An annual bus fee will apply to use this service, as it does with other Ivanhoe Grammar School private bus services. The bus fee does not apply if your child is only catching this bus from La Trobe University's Transport Hub (e.g.they are only catching it for that one stop).


The bus management software will allow students to tap on/off the school buses using an access tag (attached to school bag). Parents will be able to view their child's journey live via the app, see when their child taps on/off, and receive notifications. Students will require a bus tag to travel.

Once parents have opted in, the School will provide the following information to Dysons Bus Service to facilitate parent registration: Student's first and last name, year level, student ID, home address, parent email & mobile. Information provided will generate parent invitations to register, inform design of bus routes, and facilitate the mailing of bus tags to home.

Further information about travelling to and from University Campus at the start and end of the day, including travel to co-curricular activities, is on our parent and student portal: Ivanhoe Connect, which is made available to families on enrolment.

Most students will make their own way to University Campus (Terrace 1-2, Terrace Way, Macleod) each day either by public transport or parent drop-off.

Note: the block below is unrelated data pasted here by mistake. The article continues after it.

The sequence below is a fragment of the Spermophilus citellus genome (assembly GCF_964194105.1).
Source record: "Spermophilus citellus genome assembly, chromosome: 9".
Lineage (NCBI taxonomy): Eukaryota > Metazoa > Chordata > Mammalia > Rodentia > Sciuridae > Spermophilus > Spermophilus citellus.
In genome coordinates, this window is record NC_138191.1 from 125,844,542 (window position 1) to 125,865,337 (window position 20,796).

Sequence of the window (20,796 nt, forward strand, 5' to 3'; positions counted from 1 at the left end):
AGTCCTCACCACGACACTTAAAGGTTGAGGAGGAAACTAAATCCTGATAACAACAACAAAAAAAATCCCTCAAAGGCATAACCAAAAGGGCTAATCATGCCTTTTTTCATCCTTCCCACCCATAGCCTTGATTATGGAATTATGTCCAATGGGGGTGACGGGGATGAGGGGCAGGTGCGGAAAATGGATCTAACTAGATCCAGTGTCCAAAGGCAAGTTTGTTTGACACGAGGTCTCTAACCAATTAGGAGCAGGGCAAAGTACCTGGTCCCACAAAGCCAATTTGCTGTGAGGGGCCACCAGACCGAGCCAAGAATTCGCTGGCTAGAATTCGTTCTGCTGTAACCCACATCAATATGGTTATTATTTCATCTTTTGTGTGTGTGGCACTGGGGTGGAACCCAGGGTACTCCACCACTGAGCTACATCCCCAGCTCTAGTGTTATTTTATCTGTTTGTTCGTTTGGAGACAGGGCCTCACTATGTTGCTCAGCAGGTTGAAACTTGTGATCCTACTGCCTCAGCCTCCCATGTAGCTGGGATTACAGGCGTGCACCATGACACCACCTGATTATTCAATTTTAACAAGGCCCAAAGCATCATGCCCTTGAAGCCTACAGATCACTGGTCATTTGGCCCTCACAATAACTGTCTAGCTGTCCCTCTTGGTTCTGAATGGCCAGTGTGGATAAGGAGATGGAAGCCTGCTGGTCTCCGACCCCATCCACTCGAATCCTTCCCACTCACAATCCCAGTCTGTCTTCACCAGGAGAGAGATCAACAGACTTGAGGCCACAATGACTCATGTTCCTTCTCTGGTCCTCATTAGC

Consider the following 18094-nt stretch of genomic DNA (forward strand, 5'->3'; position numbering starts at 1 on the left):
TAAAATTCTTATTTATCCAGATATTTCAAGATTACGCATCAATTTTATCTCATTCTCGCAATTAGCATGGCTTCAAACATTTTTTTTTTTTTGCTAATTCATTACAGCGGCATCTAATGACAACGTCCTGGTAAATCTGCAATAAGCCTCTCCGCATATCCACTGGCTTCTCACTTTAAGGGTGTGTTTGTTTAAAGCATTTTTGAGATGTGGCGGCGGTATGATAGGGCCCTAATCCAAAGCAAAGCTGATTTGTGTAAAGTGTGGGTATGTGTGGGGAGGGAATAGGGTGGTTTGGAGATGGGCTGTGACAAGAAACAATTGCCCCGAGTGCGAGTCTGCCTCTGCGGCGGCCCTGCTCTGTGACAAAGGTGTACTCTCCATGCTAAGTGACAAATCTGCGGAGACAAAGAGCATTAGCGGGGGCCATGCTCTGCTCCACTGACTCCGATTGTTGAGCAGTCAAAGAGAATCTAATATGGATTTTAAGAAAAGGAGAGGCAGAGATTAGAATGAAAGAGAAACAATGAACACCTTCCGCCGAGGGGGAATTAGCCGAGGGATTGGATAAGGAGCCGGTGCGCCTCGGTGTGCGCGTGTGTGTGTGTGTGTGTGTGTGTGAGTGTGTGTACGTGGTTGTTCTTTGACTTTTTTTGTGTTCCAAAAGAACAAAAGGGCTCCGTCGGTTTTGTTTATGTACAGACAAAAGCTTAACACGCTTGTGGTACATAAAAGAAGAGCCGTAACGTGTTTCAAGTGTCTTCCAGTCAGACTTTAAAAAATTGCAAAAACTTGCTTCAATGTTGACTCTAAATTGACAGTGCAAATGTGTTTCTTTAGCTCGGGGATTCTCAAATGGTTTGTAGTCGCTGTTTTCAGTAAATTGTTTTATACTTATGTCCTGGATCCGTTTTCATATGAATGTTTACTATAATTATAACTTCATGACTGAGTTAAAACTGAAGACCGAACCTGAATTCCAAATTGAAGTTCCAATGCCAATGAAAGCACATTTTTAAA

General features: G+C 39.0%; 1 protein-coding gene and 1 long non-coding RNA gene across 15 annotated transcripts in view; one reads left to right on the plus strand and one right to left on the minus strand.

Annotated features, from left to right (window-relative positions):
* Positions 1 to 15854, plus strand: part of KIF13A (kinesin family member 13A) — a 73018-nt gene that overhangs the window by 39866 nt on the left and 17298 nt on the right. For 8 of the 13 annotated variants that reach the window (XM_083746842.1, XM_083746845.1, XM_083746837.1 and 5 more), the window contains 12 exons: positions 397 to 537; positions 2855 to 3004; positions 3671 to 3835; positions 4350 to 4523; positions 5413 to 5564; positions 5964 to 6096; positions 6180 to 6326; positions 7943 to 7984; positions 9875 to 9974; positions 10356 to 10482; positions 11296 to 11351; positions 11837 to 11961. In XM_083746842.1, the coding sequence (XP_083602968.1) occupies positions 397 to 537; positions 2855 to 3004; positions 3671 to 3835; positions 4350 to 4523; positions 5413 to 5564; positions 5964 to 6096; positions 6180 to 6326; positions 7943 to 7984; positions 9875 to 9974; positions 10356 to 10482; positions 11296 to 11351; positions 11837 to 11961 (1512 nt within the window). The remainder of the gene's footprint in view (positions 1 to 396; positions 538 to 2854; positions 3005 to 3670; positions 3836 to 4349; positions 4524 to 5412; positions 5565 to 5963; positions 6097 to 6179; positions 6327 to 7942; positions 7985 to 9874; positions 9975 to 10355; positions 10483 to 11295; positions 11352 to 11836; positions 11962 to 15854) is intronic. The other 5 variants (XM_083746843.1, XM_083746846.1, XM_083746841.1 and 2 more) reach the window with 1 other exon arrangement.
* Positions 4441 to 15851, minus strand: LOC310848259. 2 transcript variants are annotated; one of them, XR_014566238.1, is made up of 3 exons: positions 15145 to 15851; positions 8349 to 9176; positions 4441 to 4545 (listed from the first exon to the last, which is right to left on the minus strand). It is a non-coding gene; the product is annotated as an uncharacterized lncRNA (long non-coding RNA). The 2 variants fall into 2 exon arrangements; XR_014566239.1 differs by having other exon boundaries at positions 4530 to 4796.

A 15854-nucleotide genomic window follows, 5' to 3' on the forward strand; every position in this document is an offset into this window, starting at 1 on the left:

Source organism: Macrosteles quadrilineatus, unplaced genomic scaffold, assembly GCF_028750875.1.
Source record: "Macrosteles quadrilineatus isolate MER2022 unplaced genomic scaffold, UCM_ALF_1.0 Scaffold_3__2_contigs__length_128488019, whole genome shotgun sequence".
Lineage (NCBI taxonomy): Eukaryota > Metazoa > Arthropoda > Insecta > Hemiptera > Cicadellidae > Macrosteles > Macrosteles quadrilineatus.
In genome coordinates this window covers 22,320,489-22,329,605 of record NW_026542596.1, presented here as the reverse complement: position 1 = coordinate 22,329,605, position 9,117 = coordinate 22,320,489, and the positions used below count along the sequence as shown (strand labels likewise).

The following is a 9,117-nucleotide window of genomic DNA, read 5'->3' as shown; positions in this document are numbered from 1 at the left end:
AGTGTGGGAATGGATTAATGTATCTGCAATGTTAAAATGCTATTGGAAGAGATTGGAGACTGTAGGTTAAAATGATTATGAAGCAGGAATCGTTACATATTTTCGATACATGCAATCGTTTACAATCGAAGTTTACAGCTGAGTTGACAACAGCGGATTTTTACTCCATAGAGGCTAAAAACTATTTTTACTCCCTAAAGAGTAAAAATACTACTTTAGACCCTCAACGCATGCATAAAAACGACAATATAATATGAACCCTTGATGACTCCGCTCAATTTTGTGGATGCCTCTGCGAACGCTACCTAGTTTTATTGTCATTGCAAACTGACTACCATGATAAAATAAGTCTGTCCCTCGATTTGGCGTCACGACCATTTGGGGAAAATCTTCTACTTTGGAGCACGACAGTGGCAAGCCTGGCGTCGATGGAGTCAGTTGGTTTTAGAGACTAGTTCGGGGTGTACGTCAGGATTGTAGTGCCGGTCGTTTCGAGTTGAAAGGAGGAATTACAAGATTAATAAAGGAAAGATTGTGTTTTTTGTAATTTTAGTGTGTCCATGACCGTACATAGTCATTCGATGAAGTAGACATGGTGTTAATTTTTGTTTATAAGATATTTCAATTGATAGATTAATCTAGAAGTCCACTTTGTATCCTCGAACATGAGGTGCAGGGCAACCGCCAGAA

Other Important Information


Ivanhoe Grammar School utilises Campion Education to provide books and resources for our students. Please note, students are only required to purchase the books for their selected Language.

Please contact

Campion book store at: 94 McEwan Rd, Heidelberg West, Tel: 1300 433 982.

Please note: before purchasing the materials required for Year 9 Electives, please wait for confirmation on chosen Electives.


Students receive a Notebook shortly after joining Year 9 if they are new to Ivanhoe Grammar School. The model is a HP Elitebook X360, with a warranty and insurance for three years. Students participate in an information session with IT Services staff and will have to complete an online ICT Responsible Use Agreement. This agreement explains the expectations required of your child when using the Notebook and other digital resources at Ivanhoe Grammar School. Parents will also be required to digitally co-sign this agreement.

Information for parents will be sent via a letter through Ivanhoe Connect. Once parents have signed the Responsible Use Agreement, your child will be given their Notebook and will be shown how to access the resources they will need for their learning in Year 9.


Purchasing the Ivanhoe Grammar School uniform is an important step in becoming an Ivanhoe Grammar student. All items required are available at the Ivanhoe Grammar School Uniform Shops.